“I’m only going to say this once. Now’s your chance to pull out the rulers and compare sizes. Get it over with here before we start, because this camp is about building fitness, not ruining your season in February.â€
That’s the sanitized, paraphrased version of how Central Virginia Endurance coach and Lava Magazine contributor Robert Flanigan began our well-structured, high-volume Wattie Ink Triathlon Team training camp last week. As a new member of the team, I was excited and eager to please. So I initially ignored Flanigan’s first rule, and in doing so realized I needed a much smaller ruler compared to my new teammates.
What’s the value of a triathlon training camp? It depends on your goals, really. For me, the Wattie Ink training camp came at the perfect time in my early season plans. I had just finished a two-month (trail) running-focused block. Dedicating five vacation days following my winter A-race (Bandit Ultra Run 30k) to pack on extra swim yards and bike miles made good sense.
The near 25-hours of training in picturesque Carlsbad, Calif. dramatically boosted my physical fitness. (You can check out fellow Wattie teammates James Adams’ and Karin Langer’s blogs for more specifics.) I expected that outcome. But I experienced far greater mental benefits, which surprised me. Of course, most of those mental gains came through overcoming frustration, disappointment and re-framing my expectations.
Let me explain. Despite still being sore from the Bandit race, I came to camp feeling good about myself. I had been hitting my training and racing goals, knew I was getting faster, and was poised to show that I belonged among such a prestigious group of athletes.
Proving myself: Mistake number one.
Some Wattie workouts required Herculian efforts on my part not to come dislodged from the back of a fast-moving cycling train. Other times I simply had to let go and watch as a group zoomed off into the horizon, feeling meek and dejected. You’d think I would have remembered my prior foibles in this area. I’m stubborn though. The definition of insanity is doing the same things repeatedly and expecting a different result.
Then, instead of re-calibrating my goals and actually heeding Flanny’s advice, I dug deeper. Maybe if I just power through the workouts I’ll pick up the pace and keep up more. Wrong! Even by the third day of training camp, I had forgotten the very point of being there in the first place! It was never intended to be a race, stupid. Someone should have slapped the back of my hand with that ruler.
Being my own worst enemy: Mistake number two.
It took until the fourth day of training camp before my body and mind decided to synchronize. That was because Flanny expertly inserted the longest workout towards the end of camp, once all the…ahem…measuring was expunged from my system. We’d be riding 85 miles with around 6,000 feet of climbing – my longest ride since Ironman Arizona this past November. This outing wouldn’t normally be a huge effort in itself, but after three previous high-volume days and for me a big race immediately before that, I knew I had to get real. My self-talk kinda sounded like this back in my hotel room:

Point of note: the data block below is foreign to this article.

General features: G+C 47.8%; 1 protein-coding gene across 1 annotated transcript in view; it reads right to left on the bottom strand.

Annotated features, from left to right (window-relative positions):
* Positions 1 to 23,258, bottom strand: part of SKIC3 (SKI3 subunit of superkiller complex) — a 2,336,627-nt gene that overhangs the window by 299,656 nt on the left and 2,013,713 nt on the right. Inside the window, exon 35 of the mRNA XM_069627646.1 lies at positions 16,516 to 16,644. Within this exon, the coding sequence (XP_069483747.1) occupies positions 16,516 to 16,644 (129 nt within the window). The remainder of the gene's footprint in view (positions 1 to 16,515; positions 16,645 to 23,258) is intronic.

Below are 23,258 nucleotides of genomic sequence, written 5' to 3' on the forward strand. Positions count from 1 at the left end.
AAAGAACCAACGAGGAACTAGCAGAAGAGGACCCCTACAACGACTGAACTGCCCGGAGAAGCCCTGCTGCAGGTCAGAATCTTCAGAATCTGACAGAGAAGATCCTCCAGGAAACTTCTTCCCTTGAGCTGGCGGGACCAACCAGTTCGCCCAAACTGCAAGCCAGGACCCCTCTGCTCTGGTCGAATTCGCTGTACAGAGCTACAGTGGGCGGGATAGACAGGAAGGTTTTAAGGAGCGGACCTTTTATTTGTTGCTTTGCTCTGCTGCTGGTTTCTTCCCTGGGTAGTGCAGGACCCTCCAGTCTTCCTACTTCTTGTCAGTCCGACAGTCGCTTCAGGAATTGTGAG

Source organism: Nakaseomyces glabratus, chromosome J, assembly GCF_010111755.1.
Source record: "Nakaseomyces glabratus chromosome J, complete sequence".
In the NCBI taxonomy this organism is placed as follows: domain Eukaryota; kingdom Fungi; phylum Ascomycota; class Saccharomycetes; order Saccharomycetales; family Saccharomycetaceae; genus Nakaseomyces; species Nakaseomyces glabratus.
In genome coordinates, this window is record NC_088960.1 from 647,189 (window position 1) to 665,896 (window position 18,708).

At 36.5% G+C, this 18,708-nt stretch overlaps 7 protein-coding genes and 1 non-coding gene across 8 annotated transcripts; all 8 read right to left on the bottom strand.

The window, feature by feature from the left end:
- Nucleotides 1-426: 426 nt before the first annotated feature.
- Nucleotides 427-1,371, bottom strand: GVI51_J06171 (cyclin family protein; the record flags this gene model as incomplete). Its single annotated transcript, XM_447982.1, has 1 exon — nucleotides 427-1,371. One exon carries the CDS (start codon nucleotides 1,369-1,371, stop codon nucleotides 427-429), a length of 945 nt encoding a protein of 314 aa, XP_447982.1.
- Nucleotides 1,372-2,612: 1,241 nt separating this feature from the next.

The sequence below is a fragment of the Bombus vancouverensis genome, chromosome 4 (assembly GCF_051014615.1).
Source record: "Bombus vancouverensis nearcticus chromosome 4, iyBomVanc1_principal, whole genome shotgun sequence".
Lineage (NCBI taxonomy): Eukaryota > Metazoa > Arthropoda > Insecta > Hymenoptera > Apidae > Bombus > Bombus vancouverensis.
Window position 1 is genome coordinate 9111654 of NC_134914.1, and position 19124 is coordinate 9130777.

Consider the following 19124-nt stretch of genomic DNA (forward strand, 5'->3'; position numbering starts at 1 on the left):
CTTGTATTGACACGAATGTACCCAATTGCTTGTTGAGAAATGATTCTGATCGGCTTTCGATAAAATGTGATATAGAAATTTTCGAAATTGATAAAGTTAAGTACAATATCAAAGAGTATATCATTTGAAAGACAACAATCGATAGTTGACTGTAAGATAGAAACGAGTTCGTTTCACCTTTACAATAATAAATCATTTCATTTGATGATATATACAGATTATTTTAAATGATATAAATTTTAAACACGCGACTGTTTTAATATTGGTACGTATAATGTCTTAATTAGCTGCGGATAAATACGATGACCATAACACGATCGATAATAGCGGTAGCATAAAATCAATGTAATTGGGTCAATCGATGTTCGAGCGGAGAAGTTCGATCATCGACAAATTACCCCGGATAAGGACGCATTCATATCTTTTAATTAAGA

Mind: This whole “trying hardâ€ thing isn’t going so well.
Body: No shit. Thanks for noticing. By the way, have I told you today yet how much I hate you?
Mind: Yes. Several times, in fact. But I’ve got a deal for you.
Body: Piss off.
Mind: No seriously, I think you’ll like it.
Body: The last time you said that, we wound up in the med tent.
Mind: It was so worth it! But these guys and gals are fast. Like really fast.
Body: Boy, you’re really quick, Einstein.
Mind: Thanks. Wait, that wasn’t a compliment, huh. Look, stop worrying about them. Let’s get a ton of sleep and just pick things we want to work on from here out. Leg power balance on the bike seems like a good place to start, and how about body position in the swim?
Body: Wait. So…just go at my own pace? No strings attached?
Mind: Yeah. Let’s just pick our spots and be smart.
Body: Cool. But I still f-ing hate you.
Ten hours of sleep later, I boarded my tri bike feeling fresh, relaxed and ready to ride. As a result, I enjoyed my best performance in the camp. Thanks to sponsors like PowerBar, Herbalife, and Speedfil, I stayed nourished and felt strong throughout our cycling journey. I could have ridden another 40 miles at least by the time we returned.
Staying within myself: Success number one.
I wasn’t the fastest at Wattie Ink’s training camp. Not even close. Obviously, I wasn’t the smartest either. (Though Q&A sessions from pros like Heather Jackson, Eric Limkemann and Erin Green certainly helped me grow.) But I was reminded yet again that after a few seasons toiling in this sport I love, training your psyche, managing your ego and swallowing your pride are often the most important exercises we can do to improve. I left camp not necessarily faster, but wiser nonetheless. No more rulers needed.